Don’t Let The Facts Get In The Way Of The Truth


Remember, if you write to get cuts, your songs aren’t about you.  Your songs are about the artist and the listener.  You might write a song inspired by a true story from your life, but don’t be so determined to keep all the facts accurate that it makes your song confusing, complicated, or boring to the outside listener.

What matters is the emotional truth- the feeling you want the listener to feel.  The listener doesn’t care about you (heck, they probably think the artist wrote the song anyway).  The listener cares about connecting to the song.

If you want to write the song (or an alternate version of the song) for yourself, that’s great.  It’s a worthy thing to do.  But if you want cuts, it’s to your advantage to give the truth a higher priority than the facts.  It’s about communicating emotional truth, not facts.

 God Bless,



Anything you’d like to add or ask?  Leave a comment!  Also, are there any topics  you’d like to see addressed in a future MvR post?  Thanks!


If you like this blog, don’t miss a single post!  Subscribe by putting your email in the “Follow Man vs. Row via E-mail” section on this page.  It’s either in the upper righthand corner or down below.   Also, please share this blog with anyone you think would benefit from it.  I appreciate it when you share it on Twitter, Facebook, and anywhere else.  Thanks!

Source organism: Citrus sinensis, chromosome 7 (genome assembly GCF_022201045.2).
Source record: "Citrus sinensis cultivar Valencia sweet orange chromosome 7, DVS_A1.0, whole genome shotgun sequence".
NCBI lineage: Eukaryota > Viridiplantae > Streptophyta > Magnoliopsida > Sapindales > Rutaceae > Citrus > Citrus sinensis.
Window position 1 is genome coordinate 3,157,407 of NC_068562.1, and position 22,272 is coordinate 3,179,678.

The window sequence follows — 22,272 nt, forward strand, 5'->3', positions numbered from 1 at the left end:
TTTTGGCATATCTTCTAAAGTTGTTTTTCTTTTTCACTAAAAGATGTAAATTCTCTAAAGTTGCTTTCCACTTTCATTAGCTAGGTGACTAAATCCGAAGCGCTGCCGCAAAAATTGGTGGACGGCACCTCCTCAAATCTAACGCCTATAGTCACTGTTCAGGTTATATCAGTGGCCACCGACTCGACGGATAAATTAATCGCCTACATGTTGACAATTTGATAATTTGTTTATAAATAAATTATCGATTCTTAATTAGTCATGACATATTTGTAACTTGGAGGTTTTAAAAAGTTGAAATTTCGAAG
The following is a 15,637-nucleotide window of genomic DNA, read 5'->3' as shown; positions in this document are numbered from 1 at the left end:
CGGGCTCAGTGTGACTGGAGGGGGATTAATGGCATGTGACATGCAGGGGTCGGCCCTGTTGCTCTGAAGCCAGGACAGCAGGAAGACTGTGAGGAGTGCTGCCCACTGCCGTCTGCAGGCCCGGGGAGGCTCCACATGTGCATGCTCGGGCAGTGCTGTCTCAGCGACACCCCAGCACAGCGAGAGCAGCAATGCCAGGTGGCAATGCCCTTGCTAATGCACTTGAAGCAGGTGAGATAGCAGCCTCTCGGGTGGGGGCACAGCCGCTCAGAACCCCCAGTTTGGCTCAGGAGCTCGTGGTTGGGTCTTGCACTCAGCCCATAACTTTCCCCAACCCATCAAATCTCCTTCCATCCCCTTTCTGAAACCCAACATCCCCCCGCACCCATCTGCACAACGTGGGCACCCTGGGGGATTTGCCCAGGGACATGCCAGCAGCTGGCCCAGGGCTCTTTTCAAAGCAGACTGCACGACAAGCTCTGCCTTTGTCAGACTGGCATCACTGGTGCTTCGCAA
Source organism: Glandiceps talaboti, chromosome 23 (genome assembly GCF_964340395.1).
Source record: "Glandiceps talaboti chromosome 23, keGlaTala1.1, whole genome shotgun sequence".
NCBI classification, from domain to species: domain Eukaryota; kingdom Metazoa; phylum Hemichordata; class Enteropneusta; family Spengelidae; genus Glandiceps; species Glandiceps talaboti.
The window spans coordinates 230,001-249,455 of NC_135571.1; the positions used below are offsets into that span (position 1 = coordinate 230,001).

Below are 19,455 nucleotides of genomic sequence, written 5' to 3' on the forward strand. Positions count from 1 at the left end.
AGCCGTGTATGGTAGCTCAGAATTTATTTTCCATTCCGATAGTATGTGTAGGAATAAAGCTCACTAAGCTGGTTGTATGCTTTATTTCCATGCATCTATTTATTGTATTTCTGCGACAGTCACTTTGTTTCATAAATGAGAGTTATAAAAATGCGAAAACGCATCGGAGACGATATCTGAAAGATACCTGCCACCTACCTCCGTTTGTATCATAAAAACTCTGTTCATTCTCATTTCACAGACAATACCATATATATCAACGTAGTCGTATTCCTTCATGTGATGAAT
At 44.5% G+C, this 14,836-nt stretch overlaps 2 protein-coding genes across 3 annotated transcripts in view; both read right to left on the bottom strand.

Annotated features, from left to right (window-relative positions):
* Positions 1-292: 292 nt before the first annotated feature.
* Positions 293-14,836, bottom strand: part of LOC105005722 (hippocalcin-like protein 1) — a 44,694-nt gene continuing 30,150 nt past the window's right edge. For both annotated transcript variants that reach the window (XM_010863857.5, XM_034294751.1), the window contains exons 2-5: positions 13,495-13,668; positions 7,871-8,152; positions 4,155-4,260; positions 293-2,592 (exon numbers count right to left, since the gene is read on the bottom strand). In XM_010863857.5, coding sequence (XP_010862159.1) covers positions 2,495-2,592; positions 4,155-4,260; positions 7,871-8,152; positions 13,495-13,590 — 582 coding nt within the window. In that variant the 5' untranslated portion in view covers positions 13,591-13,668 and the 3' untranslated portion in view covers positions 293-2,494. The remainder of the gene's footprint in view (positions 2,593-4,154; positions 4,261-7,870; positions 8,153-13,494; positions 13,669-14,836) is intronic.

Brent’s Twitter: @Razorbaxter

Brent Baxter Music:

6 thoughts on “Don’t Let The Facts Get In The Way Of The Truth”

    1. Yes, you can often have both. Just remember who your audience is, and serve them. Some facts (what really happened to inspire your song exactly as it happened) may make the song confusing or boring for the listener.

  1. I just read something the other day on this topic. Interestingly, sometimes artists and/or songwriters ignore the facts. Example : in the great song “Wagon Wheel” , the lyrics say “But he’s a-heading west from the Cumberland gap
    To Johnson City, Tennessee”, which is not factual at all – you would have to head EAST. The explanation said it just sounded better using the word WEST. Oh well, exceptions to everything. Thanks for all great posts, I enjoy reading.

  2. “What matters is the emotional truth- the feeling you want the listener to feel.” Was doing some training work, years ago, in a clinical setting and the lead counsellor/psychologist said there are five primary emotions–mad, sad, glad, scared, and hurt. Not a bad question to ask at the outset–what do I hope the listener will feel–mad, sad, glad, scared or hurt.

    1. I think they left one off…funny or comedy(unless this falls under glad). Interesting that five of the four are negative emotions (mad, sad, scared, hurt) and only one positive emotion (glad), yet from what I hear it is the uptempo positive emotion (fun) songs that get cut. (Like the parking lot party, the after party….)

  3. This is a great blog! Thanks for doing this. Wish I’d had something like this when I first got into songwriting. You have some great helpful hints for songwriters.

Leave a Reply

Your email address will not be published.